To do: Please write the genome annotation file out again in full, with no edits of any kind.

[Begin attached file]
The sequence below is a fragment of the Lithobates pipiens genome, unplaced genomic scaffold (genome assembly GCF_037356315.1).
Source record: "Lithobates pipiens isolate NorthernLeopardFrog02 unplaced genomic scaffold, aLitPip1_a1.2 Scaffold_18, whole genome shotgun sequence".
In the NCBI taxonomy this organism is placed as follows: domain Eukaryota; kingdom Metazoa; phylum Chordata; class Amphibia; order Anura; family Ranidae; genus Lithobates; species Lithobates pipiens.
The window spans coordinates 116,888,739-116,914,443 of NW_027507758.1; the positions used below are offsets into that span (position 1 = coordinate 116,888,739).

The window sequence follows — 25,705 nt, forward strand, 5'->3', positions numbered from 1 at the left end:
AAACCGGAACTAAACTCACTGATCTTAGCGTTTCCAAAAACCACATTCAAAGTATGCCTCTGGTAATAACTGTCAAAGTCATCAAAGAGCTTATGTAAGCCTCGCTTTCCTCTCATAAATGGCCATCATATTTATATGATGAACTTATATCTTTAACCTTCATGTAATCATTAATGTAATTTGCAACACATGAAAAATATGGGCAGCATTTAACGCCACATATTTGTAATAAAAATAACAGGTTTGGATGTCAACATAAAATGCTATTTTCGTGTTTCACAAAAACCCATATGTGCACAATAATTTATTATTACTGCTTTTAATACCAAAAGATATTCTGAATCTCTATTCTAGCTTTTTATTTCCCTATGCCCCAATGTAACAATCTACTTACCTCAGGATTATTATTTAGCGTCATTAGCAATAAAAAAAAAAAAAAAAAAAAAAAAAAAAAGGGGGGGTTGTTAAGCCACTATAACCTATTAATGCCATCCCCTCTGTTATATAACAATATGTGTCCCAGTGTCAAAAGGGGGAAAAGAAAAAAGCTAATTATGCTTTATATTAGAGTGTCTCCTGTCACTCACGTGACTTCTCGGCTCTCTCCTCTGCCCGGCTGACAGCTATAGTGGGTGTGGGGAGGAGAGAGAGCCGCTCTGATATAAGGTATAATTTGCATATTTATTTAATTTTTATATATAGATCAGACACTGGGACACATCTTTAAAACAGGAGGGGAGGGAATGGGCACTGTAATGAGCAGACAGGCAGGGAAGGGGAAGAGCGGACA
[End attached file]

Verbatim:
The sequence below is a fragment of the Lithobates pipiens genome, unplaced genomic scaffold (genome assembly GCF_037356315.1).
Source record: "Lithobates pipiens isolate NorthernLeopardFrog02 unplaced genomic scaffold, aLitPip1_a1.2 Scaffold_18, whole genome shotgun sequence".
In the NCBI taxonomy this organism is placed as follows: domain Eukaryota; kingdom Metazoa; phylum Chordata; class Amphibia; order Anura; family Ranidae; genus Lithobates; species Lithobates pipiens.
The window spans coordinates 116,888,739-116,914,443 of NW_027507758.1; the positions used below are offsets into that span (position 1 = coordinate 116,888,739).

The window sequence follows — 25,705 nt, forward strand, 5'->3', positions numbered from 1 at the left end:
AAACCGGAACTAAACTCACTGATCTTAGCGTTTCCAAAAACCACATTCAAAGTATGCCTCTGGTAATAACTGTCAAAGTCATCAAAGAGCTTATGTAAGCCTCGCTTTCCTCTCATAAATGGCCATCATATTTATATGATGAACTTATATCTTTAACCTTCATGTAATCATTAATGTAATTTGCAACACATGAAAAATATGGGCAGCATTTAACGCCACATATTTGTAATAAAAATAACAGGTTTGGATGTCAACATAAAATGCTATTTTCGTGTTTCACAAAAACCCATATGTGCACAATAATTTATTATTACTGCTTTTAATACCAAAAGATATTCTGAATCTCTATTCTAGCTTTTTATTTCCCTATGCCCCAATGTAACAATCTACTTACCTCAGGATTATTATTTAGCGTCATTAGCAATAAAAAAAAAAAAAAAAAAAAAAAAAAAAAGGGGGGGTTGTTAAGCCACTATAACCTATTAATGCCATCCCCTCTGTTATATAACAATATGTGTCCCAGTGTCAAAAGGGGGAAAAGAAAAAAGCTAATTATGCTTTATATTAGAGTGTCTCCTGTCACTCACGTGACTTCTCGGCTCTCTCCTCTGCCCGGCTGACAGCTATAGTGGGTGTGGGGAGGAGAGAGAGCCGCTCTGATATAAGGTATAATTTGCATATTTATTTAATTTTTATATATAGATCAGACACTGGGACACATCTTTAAAACAGGAGGGGAGGGAATGGGCACTGTAATGAGCAGACAGGCAGGGAAGGGGAAGAGCGGACA